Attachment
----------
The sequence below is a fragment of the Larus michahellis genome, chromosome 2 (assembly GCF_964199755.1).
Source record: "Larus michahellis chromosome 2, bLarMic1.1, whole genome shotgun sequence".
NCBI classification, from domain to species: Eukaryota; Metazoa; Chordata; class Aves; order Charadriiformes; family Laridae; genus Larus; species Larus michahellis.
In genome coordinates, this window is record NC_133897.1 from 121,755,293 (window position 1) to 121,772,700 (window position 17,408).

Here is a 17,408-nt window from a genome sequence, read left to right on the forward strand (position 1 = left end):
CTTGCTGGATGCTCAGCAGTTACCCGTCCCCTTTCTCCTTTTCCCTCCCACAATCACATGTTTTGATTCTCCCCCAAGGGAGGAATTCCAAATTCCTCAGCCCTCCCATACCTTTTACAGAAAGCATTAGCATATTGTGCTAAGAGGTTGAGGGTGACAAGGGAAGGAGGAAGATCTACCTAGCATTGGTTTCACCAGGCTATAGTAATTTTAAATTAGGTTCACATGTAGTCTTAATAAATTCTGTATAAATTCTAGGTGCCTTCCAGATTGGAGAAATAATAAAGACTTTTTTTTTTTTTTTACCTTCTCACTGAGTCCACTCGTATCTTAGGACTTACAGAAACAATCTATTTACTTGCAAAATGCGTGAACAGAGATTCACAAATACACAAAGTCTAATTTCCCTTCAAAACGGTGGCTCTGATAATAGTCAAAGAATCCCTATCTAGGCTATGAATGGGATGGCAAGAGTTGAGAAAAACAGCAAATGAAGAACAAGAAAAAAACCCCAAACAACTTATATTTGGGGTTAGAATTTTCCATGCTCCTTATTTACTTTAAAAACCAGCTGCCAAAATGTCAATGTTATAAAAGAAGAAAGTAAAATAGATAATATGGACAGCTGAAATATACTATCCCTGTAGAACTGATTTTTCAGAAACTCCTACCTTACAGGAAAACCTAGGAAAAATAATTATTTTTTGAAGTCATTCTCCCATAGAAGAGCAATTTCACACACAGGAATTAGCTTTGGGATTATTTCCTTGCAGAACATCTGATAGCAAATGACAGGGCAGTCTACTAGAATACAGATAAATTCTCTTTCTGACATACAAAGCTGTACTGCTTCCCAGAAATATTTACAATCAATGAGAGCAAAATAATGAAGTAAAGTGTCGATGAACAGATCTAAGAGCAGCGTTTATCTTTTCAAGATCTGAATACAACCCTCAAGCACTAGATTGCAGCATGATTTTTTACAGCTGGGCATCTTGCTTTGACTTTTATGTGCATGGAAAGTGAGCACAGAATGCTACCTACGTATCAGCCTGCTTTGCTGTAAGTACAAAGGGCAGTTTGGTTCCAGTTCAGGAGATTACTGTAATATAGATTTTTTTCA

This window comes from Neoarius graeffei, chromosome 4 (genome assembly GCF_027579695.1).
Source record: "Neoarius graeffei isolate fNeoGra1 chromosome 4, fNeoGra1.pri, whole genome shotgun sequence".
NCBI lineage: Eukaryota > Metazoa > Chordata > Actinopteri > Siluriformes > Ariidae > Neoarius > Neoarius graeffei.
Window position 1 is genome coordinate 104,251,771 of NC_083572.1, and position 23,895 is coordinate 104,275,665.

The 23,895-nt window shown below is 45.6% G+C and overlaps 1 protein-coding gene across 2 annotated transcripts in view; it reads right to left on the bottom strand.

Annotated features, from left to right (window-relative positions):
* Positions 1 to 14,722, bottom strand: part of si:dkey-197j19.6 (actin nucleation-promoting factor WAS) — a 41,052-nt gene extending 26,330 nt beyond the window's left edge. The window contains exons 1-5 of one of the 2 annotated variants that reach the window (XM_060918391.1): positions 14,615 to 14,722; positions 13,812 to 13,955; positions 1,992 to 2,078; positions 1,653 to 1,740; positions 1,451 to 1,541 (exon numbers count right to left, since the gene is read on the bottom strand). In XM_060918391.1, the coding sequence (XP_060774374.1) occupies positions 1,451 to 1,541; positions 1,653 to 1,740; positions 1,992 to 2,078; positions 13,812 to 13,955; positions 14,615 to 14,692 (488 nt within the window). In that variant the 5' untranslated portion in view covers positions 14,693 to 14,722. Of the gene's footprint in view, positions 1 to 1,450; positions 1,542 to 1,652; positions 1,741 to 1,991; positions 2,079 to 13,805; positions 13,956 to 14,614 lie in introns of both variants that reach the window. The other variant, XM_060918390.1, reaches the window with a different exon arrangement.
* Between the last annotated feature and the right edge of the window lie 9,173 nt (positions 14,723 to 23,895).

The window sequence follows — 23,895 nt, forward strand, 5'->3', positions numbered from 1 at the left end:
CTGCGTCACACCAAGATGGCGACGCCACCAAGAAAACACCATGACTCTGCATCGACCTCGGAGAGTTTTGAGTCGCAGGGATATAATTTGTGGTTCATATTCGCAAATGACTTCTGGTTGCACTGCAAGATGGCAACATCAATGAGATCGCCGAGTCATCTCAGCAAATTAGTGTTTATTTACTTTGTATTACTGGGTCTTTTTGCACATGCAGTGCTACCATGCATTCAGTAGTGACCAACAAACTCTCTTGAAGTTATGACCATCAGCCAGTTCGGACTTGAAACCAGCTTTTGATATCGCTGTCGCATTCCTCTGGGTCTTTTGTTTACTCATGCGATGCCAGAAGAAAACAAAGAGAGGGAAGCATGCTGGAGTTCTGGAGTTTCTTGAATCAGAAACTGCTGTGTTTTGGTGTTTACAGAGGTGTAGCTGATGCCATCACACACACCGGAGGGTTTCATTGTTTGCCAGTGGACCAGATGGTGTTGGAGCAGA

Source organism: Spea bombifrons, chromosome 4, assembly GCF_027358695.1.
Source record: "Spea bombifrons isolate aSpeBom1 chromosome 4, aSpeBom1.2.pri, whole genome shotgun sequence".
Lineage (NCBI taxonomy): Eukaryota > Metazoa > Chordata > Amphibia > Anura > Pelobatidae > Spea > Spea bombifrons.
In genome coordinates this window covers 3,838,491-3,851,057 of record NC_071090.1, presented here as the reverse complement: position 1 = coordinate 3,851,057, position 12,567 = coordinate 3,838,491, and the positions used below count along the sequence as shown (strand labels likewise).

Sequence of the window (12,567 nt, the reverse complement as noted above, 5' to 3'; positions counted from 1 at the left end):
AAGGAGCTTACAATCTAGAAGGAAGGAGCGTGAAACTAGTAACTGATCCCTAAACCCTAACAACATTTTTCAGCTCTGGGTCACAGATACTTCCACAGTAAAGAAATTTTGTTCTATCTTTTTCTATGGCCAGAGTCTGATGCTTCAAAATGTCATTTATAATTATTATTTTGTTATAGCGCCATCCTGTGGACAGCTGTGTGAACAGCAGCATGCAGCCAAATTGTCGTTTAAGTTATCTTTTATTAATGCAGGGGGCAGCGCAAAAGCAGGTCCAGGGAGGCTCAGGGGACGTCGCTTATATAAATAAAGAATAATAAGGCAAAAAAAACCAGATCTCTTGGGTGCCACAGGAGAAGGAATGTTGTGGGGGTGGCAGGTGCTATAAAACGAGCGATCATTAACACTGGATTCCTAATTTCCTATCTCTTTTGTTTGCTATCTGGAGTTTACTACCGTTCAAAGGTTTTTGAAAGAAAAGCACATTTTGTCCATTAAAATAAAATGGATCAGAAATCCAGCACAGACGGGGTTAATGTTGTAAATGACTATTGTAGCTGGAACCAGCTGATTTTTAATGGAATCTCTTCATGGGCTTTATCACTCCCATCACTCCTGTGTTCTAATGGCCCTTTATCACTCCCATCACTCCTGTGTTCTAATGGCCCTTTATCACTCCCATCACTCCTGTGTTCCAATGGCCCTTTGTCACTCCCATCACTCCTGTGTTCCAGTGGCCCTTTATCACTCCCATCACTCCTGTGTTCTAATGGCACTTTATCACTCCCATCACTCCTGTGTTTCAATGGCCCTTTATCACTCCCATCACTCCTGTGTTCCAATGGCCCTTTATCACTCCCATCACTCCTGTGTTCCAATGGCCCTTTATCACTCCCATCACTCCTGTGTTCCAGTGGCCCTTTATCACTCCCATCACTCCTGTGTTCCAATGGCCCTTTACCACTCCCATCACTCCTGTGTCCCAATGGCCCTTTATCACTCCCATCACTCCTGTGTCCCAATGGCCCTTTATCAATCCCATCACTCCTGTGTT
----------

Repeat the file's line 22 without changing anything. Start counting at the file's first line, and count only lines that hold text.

AAGGAGCTTACAATCTAGAAGGAAGGAGCGTGAAACTAGTAACTGATCCCTAAACCCTAACAACATTTTTCAGCTCTGGGTCACAGATACTTCCACAGTAAAGAAATTTTGTTCTATCTTTTTCTATGGCCAGAGTCTGATGCTTCAAAATGTCATTTATAATTATTATTTTGTTATAGCGCCATCCTGTGGACAGCTGTGTGAACAGCAGCATGCAGCCAAATTGTCGTTTAAGTTATCTTTTATTAATGCAGGGGGCAGCGCAAAAGCAGGTCCAGGGAGGCTCAGGGGACGTCGCTTATATAAATAAAGAATAATAAGGCAAAAAAAACCAGATCTCTTGGGTGCCACAGGAGAAGGAATGTTGTGGGGGTGGCAGGTGCTATAAAACGAGCGATCATTAACACTGGATTCCTAATTTCCTATCTCTTTTGTTTGCTATCTGGAGTTTACTACCGTTCAAAGGTTTTTGAAAGAAAAGCACATTTTGTCCATTAAAATAAAATGGATCAGAAATCCAGCACAGACGGGGTTAATGTTGTAAATGACTATTGTAGCTGGAACCAGCTGATTTTTAATGGAATCTCTTCATGGGCTTTATCACTCCCATCACTCCTGTGTTCTAATGGCCCTTTATCACTCCCATCACTCCTGTGTTCTAATGGCCCTTTATCACTCCCATCACTCCTGTGTTCCAATGGCCCTTTGTCACTCCCATCACTCCTGTGTTCCAGTGGCCCTTTATCACTCCCATCACTCCTGTGTTCTAATGGCACTTTATCACTCCCATCACTCCTGTGTTTCAATGGCCCTTTATCACTCCCATCACTCCTGTGTTCCAATGGCCCTTTATCACTCCCATCACTCCTGTGTTCCAATGGCCCTTTATCACTCCCATCACTCCTGTGTTCCAGTGGCCCTTTATCACTCCCATCACTCCTGTGTTCCAATGGCCCTTTACCACTCCCATCACTCCTGTGTCCCAATGGCCCTTTATCACTCCCATCACTCCTGTGTCCCAATGGCCCTTTATCAATCCCATCACTCCTGTGTT